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Time To End Near-miss Circles Of Trauma

Every day on average, somewhere in New Zealand there is a near-miss on a railway line.

KiwiRail Group Chief Executive Greg Miller says while people might walk or drive away after a near miss, these split-second decisions can cause long-term effects for everyone.

Mr Miller launched Rail Safety Week today at Wellington Railway Station.

"People are risking their lives and just one second of inattention at a railway crossing can create a circle of trauma rippling outwards - impacting friends and families, our drivers and the community.

"A freight train weighing 1,000 tonnes across 30 wagons can take a kilometre to come to a stop once the brakes are applied. It also takes time for the commuter trains in Auckland and Wellington to stop.

"Quite often our locomotive engineers know how it's going to turn out. They sound the horn, hit the emergency brakes and, often, hit the floor and get behind a safety block.

"They are hoping that against all the odds the person or vehicle will get out of the way in time, and that this won't become one of the worst days of their lives."

There has been a drop in recorded near misses on last year, but Mr Miller says that is no reason to relax.

"It's likely the COVID-19 lock-down has played a part in the drop, as between late March and June near misses halved at level crossings compared with the same time last year.

"However, it's not just people and vehicles involved in near misses. Last year there were more than 200 near misses involving livestock in the rail corridor. This is highly distressing for the animals and can be too for the farmers who take care of them."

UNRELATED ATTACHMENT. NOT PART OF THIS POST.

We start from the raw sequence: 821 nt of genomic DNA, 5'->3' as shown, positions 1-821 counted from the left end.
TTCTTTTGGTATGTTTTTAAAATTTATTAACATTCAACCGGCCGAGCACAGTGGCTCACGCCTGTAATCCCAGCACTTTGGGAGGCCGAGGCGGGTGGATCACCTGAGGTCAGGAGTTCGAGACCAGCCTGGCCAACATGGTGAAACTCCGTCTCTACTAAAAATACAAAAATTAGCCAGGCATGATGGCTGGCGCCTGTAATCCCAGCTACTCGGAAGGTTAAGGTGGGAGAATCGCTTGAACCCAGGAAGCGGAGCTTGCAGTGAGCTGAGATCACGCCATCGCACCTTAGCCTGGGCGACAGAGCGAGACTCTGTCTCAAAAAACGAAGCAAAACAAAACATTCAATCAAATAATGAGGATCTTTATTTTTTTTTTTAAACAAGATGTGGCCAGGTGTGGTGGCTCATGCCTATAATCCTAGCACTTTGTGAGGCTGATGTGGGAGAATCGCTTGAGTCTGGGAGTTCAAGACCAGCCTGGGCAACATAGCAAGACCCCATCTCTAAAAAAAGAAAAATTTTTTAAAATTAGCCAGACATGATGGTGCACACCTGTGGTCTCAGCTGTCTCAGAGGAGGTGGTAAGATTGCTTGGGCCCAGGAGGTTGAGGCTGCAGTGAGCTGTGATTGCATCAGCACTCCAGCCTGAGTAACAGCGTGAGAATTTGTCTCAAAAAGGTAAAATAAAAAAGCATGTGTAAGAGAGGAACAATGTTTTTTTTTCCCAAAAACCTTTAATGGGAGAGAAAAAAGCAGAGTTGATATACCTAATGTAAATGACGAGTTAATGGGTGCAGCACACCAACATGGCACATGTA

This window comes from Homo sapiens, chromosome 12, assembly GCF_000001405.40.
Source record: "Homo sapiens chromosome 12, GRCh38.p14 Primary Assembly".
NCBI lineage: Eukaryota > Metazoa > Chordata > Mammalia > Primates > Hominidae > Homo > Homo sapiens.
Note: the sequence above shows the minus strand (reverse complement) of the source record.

TrackSAFE NZ Foundation Manager Megan Drayton is also calling on people to take greater care when crossing the railway line.

"In the last twelve months KiwiRail recorded more than 300 near misses across the rail network. Of these, 191 near misses occurred at public level crossings and the majority of those crossings had flashing lights and bells or barrier arms.

"This shows us that even with warning signs and protections in place, some motorists and pedestrians are still either being complacent, or taking unnecessary risks.

"For this year's campaign, we're sharing stories of locomotive engineers who have experienced a near miss that's been caught on camera. It's a chance for people to hear the drivers' stories and to put themselves in their position.

"We've set up a campaign website where people can explore near-miss memorials, which are locations where there's be a recorded near miss, mostly at level crossings.

"These near misses are represented by a thought-provoking half cross 'memorial' to show the severity of what could have happened and that these people narrowly avoided a serious or fatal collision."

The week-long campaign is coordinated by KiwiRail and TrackSAFE NZ in close partnership with Waka Kotahi NZ Transport Agency, NZ Police, Auckland Transport, Transdev Auckland, Greater Wellington Regional Council, Transdev Wellington and many other councils throughout New Zealand.

Rail safety advice:

  • Cross with care - trains can arrive at any time from either direction
  • If you're driving, obey the warning signs and look carefully in both directions for trains
  • Listen, be aware and pay careful attention to your surroundings
  • Trains can approach faster than you think, and can be quiet. They are heavy and cannot stop quickly.
  • Always ensure there is space on the other side of the crossing for your vehicle before crossing the tracks
  • If you're on foot, only cross at a formed level crossing or an overpass or underpass
  • Remove your headphones, stop and always look both ways for trains before crossing the tracks
  • Only cross if you are sure there are no trains in sight
  • Obey the warning signs at the crossing - if lights are flashing or bells are ringing this means a train is approaching
  • If a train has passed or is stopped at the station, always check both ways again to make sure another train is not coming. Two tracks may mean there is a second train.

© Scoop Media

 
 
 
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